Alfred Dunhill Links Championship: Event specialist Hatton too big to ignore

Golfer Tyrrell Hatton
Tyrrell Hatton - looking to win the Alfred Dunhill links for a third time

The European Tour makes the short hop from England to Scotland for its only pro-am of the season. Read Steve's detailed preview ahead of Thursday's start here...

"But for a strange back-nine collapse, Tyrrell Hatton would be lining up this week looking to win this for the fourth year in-a-row. He isn’t playing brilliantly but he’d be far from the first to find something in this unique event and at fully ten ticks higher than he is anywhere on the High Street, I was more than happy to play him at 40.039/1."

Tournament History

The Alfred Dunhill Links Championship is the European Tour's only pro-am. It's only been in existence since 2001 but it feels like an established tradition and it's an event that many look forward to with relish. A stellar line-up of pros and celebs do battle over three iconic links venues over four days, with those who make the cut after round three getting to play St Andrews for a second time on Sunday.

Event Structure

Each pro is partnered by one amateur and the teams of two each play the three separate links courses (detailed below) in rotation over the first three days. The cut is made after the third round, when the top 60 pros and ties and the top 20 teams progress to the final round at St Andrews on Sunday.

Venues and Course Details

St Andrews (Old Course), Fife, Scotland
Par 72, 7,318 yards
Hole averages in 2018 - 71.54

Affectionately known as the 'The Old Lady', St Andrews is the course every golfer wants to play. It hosts the Open Championship every five years, it's universally referred to as 'the home of golf' and, like all links courses, it plays very differently depending on the weather. In benign conditions on day four two years ago, runner-up, Ross Fisher, fired an 11-under-par 61 to break the course record.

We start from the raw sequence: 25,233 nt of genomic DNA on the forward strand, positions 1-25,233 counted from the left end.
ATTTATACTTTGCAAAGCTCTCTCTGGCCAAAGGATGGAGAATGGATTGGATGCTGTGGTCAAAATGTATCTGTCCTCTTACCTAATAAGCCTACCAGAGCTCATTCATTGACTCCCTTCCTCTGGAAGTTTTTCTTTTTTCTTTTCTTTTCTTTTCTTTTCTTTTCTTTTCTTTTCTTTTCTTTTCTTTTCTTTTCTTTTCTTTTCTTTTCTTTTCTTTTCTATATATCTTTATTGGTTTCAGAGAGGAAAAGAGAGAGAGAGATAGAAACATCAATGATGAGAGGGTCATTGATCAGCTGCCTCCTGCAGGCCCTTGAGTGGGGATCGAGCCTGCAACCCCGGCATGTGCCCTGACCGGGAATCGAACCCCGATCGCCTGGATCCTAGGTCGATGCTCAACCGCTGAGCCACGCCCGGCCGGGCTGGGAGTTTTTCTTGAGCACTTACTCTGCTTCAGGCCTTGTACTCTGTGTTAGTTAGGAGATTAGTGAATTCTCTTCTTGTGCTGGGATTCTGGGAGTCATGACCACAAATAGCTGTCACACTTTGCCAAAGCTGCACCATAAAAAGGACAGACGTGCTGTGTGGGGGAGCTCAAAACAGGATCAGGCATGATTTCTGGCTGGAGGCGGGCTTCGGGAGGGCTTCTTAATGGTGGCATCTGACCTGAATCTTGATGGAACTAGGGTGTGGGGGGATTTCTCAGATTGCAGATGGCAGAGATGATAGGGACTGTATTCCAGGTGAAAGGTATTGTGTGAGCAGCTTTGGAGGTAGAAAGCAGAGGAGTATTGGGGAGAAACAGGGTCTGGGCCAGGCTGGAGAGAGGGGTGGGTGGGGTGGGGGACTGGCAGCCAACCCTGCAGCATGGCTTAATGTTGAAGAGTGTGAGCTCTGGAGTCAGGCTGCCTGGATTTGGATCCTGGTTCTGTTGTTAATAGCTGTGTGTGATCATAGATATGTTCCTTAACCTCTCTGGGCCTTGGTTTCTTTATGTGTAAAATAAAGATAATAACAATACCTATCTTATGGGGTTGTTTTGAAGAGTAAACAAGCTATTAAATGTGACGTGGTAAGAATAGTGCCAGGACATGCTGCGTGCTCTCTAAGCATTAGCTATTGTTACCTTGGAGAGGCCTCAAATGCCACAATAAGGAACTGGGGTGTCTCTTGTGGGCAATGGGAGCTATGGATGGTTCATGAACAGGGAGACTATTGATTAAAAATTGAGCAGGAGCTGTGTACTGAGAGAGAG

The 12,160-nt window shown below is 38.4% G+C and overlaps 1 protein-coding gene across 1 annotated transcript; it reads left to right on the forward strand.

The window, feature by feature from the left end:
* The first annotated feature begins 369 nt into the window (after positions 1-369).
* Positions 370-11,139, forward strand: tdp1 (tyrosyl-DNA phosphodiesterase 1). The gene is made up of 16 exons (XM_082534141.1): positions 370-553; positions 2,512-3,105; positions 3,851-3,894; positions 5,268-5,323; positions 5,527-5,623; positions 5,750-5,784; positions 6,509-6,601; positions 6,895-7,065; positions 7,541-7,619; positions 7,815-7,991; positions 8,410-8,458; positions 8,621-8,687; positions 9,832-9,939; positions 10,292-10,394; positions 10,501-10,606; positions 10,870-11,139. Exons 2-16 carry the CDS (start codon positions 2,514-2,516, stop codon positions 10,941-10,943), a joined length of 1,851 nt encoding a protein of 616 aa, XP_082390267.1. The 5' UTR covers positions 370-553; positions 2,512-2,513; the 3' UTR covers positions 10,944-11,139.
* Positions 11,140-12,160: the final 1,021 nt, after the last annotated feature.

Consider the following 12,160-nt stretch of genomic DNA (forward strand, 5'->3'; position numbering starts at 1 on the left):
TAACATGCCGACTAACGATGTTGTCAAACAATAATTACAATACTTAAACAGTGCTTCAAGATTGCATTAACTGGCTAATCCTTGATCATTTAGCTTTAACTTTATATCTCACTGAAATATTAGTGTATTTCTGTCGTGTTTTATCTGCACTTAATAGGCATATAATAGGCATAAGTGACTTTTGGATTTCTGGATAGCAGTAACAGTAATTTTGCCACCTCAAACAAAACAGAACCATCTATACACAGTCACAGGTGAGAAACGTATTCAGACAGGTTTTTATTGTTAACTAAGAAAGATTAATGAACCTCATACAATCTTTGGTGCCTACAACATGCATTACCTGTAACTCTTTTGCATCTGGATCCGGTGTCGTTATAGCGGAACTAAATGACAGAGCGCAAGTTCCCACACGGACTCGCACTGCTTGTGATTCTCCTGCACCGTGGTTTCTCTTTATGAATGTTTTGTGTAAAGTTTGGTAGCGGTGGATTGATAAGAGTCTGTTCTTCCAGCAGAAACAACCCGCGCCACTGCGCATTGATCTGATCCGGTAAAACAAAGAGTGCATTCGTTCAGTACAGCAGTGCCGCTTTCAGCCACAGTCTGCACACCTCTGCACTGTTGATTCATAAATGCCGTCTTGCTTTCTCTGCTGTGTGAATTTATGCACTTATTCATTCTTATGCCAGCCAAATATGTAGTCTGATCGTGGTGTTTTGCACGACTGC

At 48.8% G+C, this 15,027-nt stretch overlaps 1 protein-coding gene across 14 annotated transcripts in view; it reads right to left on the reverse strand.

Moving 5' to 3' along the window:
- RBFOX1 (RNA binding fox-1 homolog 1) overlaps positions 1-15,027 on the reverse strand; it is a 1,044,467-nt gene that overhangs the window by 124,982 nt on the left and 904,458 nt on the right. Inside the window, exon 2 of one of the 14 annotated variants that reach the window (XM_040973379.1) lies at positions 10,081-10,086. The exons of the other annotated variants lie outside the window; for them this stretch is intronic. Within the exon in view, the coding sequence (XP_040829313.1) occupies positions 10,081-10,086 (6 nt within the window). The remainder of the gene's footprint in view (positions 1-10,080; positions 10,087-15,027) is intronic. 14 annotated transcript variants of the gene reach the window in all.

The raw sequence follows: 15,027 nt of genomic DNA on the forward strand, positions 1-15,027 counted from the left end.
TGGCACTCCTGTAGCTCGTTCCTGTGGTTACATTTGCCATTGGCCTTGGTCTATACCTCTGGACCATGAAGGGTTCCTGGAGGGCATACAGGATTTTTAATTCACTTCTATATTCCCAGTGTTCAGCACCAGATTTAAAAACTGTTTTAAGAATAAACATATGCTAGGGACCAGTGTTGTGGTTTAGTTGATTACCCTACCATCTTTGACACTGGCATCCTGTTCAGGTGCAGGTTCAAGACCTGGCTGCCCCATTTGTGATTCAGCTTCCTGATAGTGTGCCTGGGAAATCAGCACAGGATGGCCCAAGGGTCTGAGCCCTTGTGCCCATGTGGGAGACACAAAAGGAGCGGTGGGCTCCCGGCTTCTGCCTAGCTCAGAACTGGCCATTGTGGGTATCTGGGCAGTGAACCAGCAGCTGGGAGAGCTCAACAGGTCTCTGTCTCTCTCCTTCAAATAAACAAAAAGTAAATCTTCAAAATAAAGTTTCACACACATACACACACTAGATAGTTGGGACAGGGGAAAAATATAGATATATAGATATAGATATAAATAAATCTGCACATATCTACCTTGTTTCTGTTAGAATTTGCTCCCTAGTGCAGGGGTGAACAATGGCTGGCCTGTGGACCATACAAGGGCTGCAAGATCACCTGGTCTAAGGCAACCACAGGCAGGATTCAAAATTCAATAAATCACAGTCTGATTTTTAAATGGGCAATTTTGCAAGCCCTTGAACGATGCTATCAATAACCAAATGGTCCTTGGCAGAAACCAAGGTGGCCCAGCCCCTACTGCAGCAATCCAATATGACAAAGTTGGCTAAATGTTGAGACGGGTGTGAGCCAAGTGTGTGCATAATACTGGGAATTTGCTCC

The par four 17th hole, known as the 'road hole', is the toughest on the course and a par there is always acceptable. Last year it averaged 4.39. The back-nine is tougher than the front-nine and the toughest stretch on the course is between holes 12 and 17. The greens at St Andrews are usually set to run at around 10 on the stimpmeter.

Carnoustie, Angus, Scotland
Par 72, 7,394 yards
Hole averages in 2018 - 73.11

Carnoustie has been used for the Open Championship eight times to date and it was the scene of Francesco Molinari's magnificent triumph last year. On the previous occasion, in 2007, Padraig Harrington edged out Sergio Garcia in a play-off but it's best remembered as the venue where Jean Van De Velde lost the plot in 1999 when on the 72nd hole, he blew a three-shot lead after finding the Barry Burn.

Often referred to as Carnasty, Carnoustie is also famous for its treacherous pot bunkers and it's the toughest of the three venues faced this week but the set-up this week, because they have to avoid making the amateurs looking foolish, is nowhere near as tough as it is at the Open. Tommy Fleetwood shot 63 to break the course record in this event two years ago.

The finish is tough and the final four holes all averaged over-par last year, ranking as the ninth, second, first and fifth toughest holes. Combined they ranked 1.1 strokes over-par. The greens at Carnoustie are expected to run at around 10.5 on the stimpmeter.

Kingsbarns, St Andrews, Fife, Scotland
Par 72, 7,227 yards
Hole averages in 2018 - 71.48

The newest of the three venues and located just seven miles from St Andrews, Kingsbarns is a Kyle Philips design that opened to much acclaim in 2000. With generous fairways and few water hazards, it's not a stern test in good weather. The 2012 winner, Branden Grace, opened up with a round of 60 at Kingsbarns.